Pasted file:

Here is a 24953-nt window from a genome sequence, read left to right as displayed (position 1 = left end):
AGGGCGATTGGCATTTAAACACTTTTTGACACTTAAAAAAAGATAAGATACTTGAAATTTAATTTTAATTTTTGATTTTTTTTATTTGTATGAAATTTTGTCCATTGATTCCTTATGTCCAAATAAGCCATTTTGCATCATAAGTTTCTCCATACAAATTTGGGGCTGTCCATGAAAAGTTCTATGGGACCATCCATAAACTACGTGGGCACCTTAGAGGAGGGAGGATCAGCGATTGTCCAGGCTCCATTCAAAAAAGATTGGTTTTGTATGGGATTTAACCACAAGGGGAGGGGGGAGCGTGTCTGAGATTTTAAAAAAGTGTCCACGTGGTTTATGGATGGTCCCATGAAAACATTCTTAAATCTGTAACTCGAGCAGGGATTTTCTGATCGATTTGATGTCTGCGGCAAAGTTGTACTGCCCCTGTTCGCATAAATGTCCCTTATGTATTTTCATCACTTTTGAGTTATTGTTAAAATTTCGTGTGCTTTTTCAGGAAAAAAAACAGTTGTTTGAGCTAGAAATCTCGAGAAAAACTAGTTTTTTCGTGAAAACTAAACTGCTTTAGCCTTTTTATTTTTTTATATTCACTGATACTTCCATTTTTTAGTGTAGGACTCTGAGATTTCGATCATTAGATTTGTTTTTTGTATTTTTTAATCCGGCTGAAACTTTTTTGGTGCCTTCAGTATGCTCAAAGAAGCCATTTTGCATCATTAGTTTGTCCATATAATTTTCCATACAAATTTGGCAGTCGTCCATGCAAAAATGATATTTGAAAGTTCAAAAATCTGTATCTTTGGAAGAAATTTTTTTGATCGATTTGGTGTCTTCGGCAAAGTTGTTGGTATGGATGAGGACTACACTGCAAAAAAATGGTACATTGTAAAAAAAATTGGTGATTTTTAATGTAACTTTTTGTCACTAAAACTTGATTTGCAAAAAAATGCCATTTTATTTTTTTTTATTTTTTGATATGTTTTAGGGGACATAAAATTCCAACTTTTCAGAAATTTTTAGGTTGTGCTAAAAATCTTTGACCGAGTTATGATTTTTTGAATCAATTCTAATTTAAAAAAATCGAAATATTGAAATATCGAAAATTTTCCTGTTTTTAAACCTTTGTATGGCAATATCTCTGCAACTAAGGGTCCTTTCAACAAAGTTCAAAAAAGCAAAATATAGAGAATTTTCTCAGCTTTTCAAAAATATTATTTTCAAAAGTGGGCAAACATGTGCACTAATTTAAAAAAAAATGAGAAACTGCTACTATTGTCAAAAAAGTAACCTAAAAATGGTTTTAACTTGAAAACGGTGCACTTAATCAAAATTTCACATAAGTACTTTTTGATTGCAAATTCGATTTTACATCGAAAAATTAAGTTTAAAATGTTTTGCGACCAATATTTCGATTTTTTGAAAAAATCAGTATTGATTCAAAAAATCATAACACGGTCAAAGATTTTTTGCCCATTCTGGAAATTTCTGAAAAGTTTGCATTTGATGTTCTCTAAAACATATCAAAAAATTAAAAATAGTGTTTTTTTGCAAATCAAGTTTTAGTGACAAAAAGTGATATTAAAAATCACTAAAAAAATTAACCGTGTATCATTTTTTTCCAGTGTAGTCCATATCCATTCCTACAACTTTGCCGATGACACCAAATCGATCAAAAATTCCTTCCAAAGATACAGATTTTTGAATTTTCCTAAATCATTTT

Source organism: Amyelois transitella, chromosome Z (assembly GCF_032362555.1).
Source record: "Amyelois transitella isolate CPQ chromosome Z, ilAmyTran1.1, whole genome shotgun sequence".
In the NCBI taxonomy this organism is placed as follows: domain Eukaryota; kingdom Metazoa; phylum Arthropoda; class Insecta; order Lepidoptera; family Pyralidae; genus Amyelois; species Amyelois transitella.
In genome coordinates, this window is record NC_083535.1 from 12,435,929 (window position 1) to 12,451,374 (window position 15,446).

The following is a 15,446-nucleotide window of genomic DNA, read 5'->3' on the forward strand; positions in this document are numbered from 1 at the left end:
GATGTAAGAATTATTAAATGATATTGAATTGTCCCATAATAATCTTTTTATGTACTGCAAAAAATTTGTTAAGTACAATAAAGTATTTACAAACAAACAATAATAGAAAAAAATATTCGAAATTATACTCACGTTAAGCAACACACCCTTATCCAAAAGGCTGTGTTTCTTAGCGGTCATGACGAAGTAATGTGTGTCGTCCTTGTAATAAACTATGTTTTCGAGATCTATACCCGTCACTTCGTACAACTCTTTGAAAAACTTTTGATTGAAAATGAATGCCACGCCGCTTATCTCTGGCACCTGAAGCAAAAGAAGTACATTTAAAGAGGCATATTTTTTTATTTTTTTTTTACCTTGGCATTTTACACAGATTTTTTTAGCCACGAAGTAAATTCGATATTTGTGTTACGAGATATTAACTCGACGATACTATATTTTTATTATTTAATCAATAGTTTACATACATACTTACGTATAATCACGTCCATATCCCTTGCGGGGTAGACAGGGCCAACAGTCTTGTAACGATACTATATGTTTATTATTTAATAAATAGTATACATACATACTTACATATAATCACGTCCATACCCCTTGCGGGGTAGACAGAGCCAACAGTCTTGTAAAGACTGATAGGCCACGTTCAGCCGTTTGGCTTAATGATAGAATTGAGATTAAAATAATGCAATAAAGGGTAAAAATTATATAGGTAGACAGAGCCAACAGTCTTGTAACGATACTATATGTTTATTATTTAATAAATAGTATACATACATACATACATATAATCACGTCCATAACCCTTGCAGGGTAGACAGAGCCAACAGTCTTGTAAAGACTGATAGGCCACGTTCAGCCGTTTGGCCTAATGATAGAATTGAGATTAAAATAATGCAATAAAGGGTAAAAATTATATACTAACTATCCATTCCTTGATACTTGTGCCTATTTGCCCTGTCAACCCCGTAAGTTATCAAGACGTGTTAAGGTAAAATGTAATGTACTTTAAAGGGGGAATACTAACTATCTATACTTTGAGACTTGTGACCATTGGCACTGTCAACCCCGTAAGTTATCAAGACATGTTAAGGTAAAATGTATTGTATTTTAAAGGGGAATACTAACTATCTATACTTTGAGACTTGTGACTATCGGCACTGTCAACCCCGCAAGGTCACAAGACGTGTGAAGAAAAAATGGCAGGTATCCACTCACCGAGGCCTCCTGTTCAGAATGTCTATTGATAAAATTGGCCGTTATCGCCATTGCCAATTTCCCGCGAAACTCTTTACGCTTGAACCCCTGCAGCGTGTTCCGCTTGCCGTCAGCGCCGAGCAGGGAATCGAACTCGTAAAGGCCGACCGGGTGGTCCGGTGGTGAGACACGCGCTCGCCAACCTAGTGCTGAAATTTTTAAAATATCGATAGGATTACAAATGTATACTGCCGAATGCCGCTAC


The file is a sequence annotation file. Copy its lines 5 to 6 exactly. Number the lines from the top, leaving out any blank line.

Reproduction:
In the NCBI taxonomy this organism is placed as follows: domain Eukaryota; kingdom Metazoa; phylum Arthropoda; class Insecta; order Lepidoptera; family Pyralidae; genus Amyelois; species Amyelois transitella.
In genome coordinates, this window is record NC_083535.1 from 12,435,929 (window position 1) to 12,451,374 (window position 15,446).